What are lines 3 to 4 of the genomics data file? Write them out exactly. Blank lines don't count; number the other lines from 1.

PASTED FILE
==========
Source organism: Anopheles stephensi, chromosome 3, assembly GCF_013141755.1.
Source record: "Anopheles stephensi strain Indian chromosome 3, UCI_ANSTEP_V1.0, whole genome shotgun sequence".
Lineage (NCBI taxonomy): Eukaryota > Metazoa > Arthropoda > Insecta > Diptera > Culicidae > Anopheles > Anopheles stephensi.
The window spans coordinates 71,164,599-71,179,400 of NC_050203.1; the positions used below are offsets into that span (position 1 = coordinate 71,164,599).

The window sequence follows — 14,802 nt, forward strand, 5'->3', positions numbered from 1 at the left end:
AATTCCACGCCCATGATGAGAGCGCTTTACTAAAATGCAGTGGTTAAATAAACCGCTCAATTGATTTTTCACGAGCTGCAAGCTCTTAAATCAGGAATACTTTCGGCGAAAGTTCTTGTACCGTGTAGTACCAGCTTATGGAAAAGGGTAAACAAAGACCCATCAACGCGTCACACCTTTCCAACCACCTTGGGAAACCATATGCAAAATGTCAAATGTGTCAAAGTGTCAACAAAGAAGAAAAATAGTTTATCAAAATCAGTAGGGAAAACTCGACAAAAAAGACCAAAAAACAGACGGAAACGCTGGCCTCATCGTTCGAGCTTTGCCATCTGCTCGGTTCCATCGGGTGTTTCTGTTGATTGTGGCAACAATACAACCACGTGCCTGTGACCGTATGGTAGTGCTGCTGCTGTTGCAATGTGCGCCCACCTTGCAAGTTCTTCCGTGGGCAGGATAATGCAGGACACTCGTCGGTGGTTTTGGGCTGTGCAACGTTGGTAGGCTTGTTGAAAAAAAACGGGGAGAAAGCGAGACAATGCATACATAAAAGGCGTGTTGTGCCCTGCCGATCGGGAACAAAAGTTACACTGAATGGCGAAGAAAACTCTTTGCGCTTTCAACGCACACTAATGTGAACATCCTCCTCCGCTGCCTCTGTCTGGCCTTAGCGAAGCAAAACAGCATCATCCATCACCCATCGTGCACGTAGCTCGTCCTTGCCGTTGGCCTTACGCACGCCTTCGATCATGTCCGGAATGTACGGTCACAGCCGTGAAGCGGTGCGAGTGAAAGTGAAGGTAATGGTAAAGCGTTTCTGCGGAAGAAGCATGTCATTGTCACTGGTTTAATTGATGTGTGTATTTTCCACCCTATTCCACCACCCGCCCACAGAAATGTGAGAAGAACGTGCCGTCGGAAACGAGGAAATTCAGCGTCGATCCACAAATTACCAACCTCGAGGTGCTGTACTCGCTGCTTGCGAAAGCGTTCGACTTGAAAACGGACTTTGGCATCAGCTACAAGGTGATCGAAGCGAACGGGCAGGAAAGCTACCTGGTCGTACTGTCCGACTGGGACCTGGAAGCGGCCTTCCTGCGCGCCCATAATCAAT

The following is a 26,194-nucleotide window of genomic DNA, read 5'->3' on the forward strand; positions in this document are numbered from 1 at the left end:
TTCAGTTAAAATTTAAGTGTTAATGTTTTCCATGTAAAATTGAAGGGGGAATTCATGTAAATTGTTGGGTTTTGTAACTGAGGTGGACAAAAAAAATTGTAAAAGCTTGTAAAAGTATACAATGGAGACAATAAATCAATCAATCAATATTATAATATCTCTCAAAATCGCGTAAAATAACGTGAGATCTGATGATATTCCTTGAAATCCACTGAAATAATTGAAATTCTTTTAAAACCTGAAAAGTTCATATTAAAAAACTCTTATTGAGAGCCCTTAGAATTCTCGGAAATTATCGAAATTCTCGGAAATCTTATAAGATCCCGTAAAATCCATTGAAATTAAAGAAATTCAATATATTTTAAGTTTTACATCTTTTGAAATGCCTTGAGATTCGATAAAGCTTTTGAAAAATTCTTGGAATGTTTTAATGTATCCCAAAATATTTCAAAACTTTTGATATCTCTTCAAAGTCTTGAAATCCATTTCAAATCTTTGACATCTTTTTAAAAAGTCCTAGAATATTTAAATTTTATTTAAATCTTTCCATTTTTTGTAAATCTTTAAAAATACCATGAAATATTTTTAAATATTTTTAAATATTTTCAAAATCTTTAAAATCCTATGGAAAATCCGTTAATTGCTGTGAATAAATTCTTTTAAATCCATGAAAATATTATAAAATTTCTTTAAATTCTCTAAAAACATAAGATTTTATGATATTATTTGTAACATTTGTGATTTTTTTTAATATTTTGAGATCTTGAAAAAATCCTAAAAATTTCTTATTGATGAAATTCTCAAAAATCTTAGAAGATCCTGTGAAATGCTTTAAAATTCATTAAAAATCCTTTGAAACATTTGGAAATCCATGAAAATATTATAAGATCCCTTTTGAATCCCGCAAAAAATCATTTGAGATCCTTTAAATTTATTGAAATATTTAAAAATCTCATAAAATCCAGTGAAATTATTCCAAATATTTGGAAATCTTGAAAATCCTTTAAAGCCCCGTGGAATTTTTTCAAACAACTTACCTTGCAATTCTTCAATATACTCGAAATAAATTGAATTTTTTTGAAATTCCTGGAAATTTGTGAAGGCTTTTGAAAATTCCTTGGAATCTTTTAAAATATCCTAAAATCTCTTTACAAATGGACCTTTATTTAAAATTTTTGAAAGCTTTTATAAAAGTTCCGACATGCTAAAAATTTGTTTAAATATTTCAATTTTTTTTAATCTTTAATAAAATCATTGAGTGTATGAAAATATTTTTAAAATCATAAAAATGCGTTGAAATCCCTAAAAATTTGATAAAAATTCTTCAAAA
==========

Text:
Lineage (NCBI taxonomy): Eukaryota > Metazoa > Arthropoda > Insecta > Diptera > Culicidae > Anopheles > Anopheles stephensi.
The window spans coordinates 71,164,599-71,179,400 of NC_050203.1; the positions used below are offsets into that span (position 1 = coordinate 71,164,599).